Service Communautaire d'Information sur la Recherche et le Développement - CORDIS

Growing up: Emerging complexity in living being

Biological systems live and grow. Many aspects are inherent to the concept of living, such as the adaptation, the interaction with the environment, and the ability to deal with limited resources. Living systems present multiple levels of organization, with elements at one level interacting and aggregating to create more complex behaviour at a higher level. In recent years, many new techniques used to investigate the spatio-temporal activity in living being have demonstrated the presence of features common to the behaviour of self organizing dynamical systems.

Thus a question arise: is this chaos useful to model living beings? The answer is very difficult to find. Many experimental data support the dynamic chaotic modelling of living systems. Complex behaviours such as perceiving, intending, acting, learning, and remembering arise as metastable spatio-temporal patterns of brain activity that are themselves produced by the cooperative interactions among neural clusters.

In this paper we present and discuss that question, and we try to give indication for a possible answer, with the aim of defining the basic features of a behavioural kernel for living artefacts.

In the paper some analysis on the literature on self-organization in living being has being done. Living organisms displayed dynamic phenomena that are essential aspects of self- organization such as self-maintenance, self-transformation and self-transcendence. Many studies showed that living organisms show chaotic behaviour when they create new structures and new patterns of behaviour.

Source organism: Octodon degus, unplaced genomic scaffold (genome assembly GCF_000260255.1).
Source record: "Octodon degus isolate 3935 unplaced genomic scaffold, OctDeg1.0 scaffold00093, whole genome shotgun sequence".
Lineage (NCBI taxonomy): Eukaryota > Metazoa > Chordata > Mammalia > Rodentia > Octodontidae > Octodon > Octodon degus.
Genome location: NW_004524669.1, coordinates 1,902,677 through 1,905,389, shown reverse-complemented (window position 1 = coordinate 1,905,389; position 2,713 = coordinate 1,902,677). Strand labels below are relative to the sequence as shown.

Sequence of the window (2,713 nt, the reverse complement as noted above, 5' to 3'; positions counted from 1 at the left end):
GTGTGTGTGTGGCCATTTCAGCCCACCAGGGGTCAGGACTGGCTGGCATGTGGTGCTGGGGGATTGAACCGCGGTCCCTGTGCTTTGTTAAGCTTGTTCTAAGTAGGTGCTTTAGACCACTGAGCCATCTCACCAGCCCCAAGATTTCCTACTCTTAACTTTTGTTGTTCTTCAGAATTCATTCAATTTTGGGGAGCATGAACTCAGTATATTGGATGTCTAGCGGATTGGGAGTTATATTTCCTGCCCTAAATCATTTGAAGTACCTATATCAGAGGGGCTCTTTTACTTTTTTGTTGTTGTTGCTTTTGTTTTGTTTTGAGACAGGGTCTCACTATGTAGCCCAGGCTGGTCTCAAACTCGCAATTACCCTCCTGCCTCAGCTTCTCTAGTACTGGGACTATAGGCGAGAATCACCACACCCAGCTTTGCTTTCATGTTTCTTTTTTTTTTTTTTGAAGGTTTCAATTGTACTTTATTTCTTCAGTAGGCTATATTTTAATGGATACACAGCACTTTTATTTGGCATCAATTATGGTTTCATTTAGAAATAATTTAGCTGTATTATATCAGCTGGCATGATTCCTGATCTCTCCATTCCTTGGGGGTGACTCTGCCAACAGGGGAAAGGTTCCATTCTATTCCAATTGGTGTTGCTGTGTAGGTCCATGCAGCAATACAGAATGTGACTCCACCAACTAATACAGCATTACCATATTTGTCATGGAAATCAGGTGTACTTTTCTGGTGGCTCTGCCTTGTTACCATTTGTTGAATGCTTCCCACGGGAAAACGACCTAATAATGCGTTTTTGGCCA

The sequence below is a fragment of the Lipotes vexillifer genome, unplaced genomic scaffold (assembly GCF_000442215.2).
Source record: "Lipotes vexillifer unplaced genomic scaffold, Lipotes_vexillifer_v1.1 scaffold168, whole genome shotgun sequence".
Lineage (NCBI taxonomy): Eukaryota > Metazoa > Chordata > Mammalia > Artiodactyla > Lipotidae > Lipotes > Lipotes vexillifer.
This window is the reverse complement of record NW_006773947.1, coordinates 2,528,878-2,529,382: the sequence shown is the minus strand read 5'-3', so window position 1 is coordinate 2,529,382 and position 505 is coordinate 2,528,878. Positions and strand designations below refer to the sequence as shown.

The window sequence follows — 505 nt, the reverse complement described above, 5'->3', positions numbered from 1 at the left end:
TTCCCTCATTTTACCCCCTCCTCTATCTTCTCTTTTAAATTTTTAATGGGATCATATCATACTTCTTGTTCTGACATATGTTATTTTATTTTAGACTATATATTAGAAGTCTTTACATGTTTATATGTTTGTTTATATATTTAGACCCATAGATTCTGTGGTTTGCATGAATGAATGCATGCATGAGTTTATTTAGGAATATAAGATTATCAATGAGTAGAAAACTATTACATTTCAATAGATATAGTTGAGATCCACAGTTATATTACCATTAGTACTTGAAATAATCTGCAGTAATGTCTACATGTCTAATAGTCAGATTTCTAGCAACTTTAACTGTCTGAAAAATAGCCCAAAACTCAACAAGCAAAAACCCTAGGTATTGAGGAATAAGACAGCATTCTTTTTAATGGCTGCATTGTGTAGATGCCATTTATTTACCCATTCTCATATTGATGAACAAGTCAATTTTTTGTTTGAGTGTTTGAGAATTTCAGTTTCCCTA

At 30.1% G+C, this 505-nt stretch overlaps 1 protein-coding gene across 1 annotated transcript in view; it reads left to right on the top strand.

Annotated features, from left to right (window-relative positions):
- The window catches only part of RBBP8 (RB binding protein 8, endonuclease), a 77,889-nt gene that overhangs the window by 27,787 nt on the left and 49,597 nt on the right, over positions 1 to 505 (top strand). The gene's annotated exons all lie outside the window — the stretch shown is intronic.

Every living system functions as a whole, manifesting properties that are not evident in its parts. The whole is more than the sum of its parts. A human being is something more than just a conglomerate of carbon, oxygen, and water, mixed in with a few other minerals. A human is even more than a conglomerate of cells and tissues.
Emergent phenomena have features that are not previously observed in the complex system under observation.

This novelty is the source of the claim that features of emergent phenomena are neither predictable nor deducible from lower or micro-level components.

This overview suggests that Nature has many advantages using chaotic processes. Chaos seems to be essential for this creation of information. It may have an important neurological function: some researchers have speculated that it could provide a flexible and rapid means for the brain to discriminate between different perceptual stimuli.

Some experiments showed that chaotic processes allows a certain level of elasticity during the recognition and the learning phases.

Unluckily chaos models are very difficult to be treated. The numerous tentative of building chaotic Artificial Neural Networks, even if were very fascinating, were really difficult to be trained. Any way all the self organizing phenomena found in nature suggest that Dynamic Chaotic Models show characteristic essential to explain and build emergent behaviours and growing up in living artefacts.

Reported by

Istituto di Elettronica e di Ingegneria dell´Informazione e delle Telecomunicazioni
Via De Marini, 6
16149 Genoa
See on map